Browsing IJAFR volume 50, no. 1, 2011 (Special Issue) by Author "Gilliland, T. J."
A review of perennial ryegrass variety evaluation in IrelandGrogan, D.; Gilliland, T. J. (Teagasc (Agriculture and Food Development Authority), Ireland, 2011)Official National List (NL) testing of perennial ryegrasses commenced in Ireland at the start of the 1970s with Northern Ireland (NI) having one site as part of the UK NL testing network, and the Republic of Ireland (ROI) using 5 sites. The different testing strategies adopted to achieve sufficient precision for regional Recommended Listing in ROI from a multi-site system and from a single-site system in NI were considered, including the test protocols, use of sequential sowings, timeframes and ‘merit scores’. The precision with which varieties can be discriminated for yield potential was shown to decline at lower trial plot yields. Furthermore, reducing the number of data sets used for decision making was shown to increase the ‘breeder’s risk’ of having an improved variety incorrectly rejected but not the ‘tester’s risk’ of erroneously recommending a variety that was not a clear improvement, because statistical analysis expanded confidence limits. These variety lists initially assessed only yield and persistency, giving a progressive improvement in recommended varieties and despite high genotype-x-environment interaction effects was most clearly evident in spring productivity improvements. The lists have been highly influential in both jurisdictions as almost all agricultural grass seed sales were recommended in ROI or NI, but the overuse of late maturing varieties in the ROI market and declining reseeding levels across Ireland indicated the current limits of this influence. This, and increasing requirements from Irish farmers for improvement in the nutritive value of varieties to support greater dependence on grass for animal production, has led to increased testing for digestibility and other quality parameters. While there is valid scientific evidence that shows that improvements in perennial ryegrass varieties has increased milk and meat production, more detailed information is required to satisfy the specific needs of local farmers. Consequently, a research initiative has been instigated to develop an index that will incorporate all the yield, persistence and quality performances of each recommended variety into a ranking score for a specific herd management system. This guidance should simplify recommendations and better quantify variety improvements in financial terms. It is envisaged that this will encourage an increase in the renewal of Irish pastures, promote selection of varieties based on enterprise-specific value and will continue to enhance the profitability and sustainability of grass-dependent Irish farming as has been achieved since recommended lists were first introduced in Ireland.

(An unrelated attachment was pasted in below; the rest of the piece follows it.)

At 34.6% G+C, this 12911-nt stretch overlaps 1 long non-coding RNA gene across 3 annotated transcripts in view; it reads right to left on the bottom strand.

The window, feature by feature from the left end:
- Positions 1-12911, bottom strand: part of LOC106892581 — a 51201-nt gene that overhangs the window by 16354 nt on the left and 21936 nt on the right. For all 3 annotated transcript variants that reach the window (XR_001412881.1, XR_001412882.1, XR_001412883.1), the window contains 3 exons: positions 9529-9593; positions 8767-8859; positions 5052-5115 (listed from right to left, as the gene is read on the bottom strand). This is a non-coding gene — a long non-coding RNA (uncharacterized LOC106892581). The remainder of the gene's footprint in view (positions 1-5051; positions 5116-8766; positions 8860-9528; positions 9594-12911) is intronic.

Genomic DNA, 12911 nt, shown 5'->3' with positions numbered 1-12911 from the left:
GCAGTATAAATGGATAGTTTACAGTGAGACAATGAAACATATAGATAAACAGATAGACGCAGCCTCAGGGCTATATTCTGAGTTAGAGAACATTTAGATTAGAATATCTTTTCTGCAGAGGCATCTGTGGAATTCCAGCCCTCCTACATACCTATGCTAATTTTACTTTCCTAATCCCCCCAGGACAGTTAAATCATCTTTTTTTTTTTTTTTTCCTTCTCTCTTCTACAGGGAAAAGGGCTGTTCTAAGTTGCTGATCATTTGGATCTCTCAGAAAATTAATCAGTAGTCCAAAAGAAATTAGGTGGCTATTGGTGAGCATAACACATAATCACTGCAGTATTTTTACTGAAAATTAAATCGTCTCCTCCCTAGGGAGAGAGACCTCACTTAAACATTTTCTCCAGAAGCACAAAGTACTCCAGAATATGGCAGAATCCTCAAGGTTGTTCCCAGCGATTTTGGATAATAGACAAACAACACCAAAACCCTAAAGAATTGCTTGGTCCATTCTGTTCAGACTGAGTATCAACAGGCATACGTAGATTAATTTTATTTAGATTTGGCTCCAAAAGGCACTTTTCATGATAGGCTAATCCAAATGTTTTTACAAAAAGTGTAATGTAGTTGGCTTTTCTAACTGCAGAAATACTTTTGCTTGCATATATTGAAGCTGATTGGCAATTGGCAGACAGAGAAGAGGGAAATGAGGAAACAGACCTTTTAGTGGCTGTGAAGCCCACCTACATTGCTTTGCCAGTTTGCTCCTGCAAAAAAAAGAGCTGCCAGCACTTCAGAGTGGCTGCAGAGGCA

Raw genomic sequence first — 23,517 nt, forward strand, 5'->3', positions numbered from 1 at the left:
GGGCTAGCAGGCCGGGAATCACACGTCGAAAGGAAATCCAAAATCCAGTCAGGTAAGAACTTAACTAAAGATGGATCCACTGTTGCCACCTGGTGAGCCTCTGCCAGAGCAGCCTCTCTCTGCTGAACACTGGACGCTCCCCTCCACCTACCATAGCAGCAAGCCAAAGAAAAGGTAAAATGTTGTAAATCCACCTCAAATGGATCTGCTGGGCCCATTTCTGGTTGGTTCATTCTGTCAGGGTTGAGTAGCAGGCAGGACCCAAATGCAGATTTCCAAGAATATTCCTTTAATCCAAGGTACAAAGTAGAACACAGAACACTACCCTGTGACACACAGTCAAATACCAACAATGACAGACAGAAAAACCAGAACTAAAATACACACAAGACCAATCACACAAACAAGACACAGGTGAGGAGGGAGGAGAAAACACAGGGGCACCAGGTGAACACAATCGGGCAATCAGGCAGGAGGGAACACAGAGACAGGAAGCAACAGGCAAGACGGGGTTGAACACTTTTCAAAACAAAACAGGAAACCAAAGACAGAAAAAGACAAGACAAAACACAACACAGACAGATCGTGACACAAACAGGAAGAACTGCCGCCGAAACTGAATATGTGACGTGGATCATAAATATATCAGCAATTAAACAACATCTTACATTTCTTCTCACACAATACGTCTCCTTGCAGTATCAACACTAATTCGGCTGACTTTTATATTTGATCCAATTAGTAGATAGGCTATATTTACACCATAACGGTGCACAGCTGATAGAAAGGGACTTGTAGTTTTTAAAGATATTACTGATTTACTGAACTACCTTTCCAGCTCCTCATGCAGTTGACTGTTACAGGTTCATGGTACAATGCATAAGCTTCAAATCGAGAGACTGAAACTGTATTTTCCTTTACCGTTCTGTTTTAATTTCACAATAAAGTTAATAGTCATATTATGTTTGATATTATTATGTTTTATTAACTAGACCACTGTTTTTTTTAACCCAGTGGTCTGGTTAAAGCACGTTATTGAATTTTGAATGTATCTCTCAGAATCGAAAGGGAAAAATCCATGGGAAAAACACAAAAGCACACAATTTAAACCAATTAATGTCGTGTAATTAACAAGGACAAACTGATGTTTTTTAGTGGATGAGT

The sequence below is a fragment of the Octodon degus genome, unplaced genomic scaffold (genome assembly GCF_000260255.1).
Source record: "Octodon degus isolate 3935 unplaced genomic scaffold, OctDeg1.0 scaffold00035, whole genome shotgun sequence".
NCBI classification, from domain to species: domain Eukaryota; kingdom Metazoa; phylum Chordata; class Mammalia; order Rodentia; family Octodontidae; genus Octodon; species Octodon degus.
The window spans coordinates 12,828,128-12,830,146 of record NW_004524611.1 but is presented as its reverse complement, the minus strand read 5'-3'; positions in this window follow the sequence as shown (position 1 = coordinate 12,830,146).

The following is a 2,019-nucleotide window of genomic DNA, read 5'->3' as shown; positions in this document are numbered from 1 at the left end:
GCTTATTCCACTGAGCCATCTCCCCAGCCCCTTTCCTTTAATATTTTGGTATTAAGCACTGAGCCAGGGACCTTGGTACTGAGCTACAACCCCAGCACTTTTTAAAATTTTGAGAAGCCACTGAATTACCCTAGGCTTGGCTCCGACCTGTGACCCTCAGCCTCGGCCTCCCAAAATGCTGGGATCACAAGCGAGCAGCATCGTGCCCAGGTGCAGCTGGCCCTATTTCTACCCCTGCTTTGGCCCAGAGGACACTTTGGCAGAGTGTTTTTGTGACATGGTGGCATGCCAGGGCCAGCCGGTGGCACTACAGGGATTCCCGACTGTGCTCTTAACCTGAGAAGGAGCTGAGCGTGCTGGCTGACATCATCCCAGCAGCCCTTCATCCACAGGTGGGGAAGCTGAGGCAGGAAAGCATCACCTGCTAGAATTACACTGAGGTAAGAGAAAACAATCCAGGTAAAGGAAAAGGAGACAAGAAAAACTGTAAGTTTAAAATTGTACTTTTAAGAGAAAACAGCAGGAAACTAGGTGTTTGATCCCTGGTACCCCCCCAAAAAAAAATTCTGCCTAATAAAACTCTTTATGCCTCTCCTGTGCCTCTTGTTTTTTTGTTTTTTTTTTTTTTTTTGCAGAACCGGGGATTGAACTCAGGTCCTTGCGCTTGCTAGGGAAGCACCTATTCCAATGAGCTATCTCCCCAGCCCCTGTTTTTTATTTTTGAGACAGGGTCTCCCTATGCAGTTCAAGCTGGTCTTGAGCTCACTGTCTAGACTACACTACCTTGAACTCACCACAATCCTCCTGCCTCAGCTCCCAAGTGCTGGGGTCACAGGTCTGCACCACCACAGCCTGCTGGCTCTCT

Studies into the dynamics of perennial ryegrass (Lolium perenne L.) seed mixturesGilliland, T. J.; Hennessy, Deirdre; Griffith, V. (Teagasc (Agriculture and Food Development Authority), Ireland, 2011)The dynamic interactions of four perennial ryegrass seed mixtures sold in Northern Ireland were studied under simulated grazing and conservation managements. Mixture composition was determined as changes in phosphoglucoisomerase isozyme frequencies by calculation from known isozyme frequencies of the component varieties. Mixture productivity was measured over 4 growing seasons and compared with yields predicted from those of the components in monoculture, weighted for their actual proportion in the mixture. No significant differences were found between actual yields for mixtures and their predicted yields, but when these differences were regressed against the heading date range among the varieties in each mixture, a significant relationship was observed. A wide range in heading date among the components of the mixtures was associated with increased yield stability over years and with a declining yield advantage for the mixture compared to its components grown as monocultures. In this aspect, the mixtures showed a more rapid decline under conservation management than under simulated grazing. Mixtures also had a flatter seasonal yield-production profile than their component varieties. Tetraploid components were more aggressive than diploids, though a more open-growing diploid maintained its proportion in the sward better than a dense-growing type and manipulating the sowing ratios could be used to influence final sward composition after 2 years. It was concluded that the differences in heading date range within mixtures had a significant impact on mixture dynamics, with the tetraploid component being the most aggressive.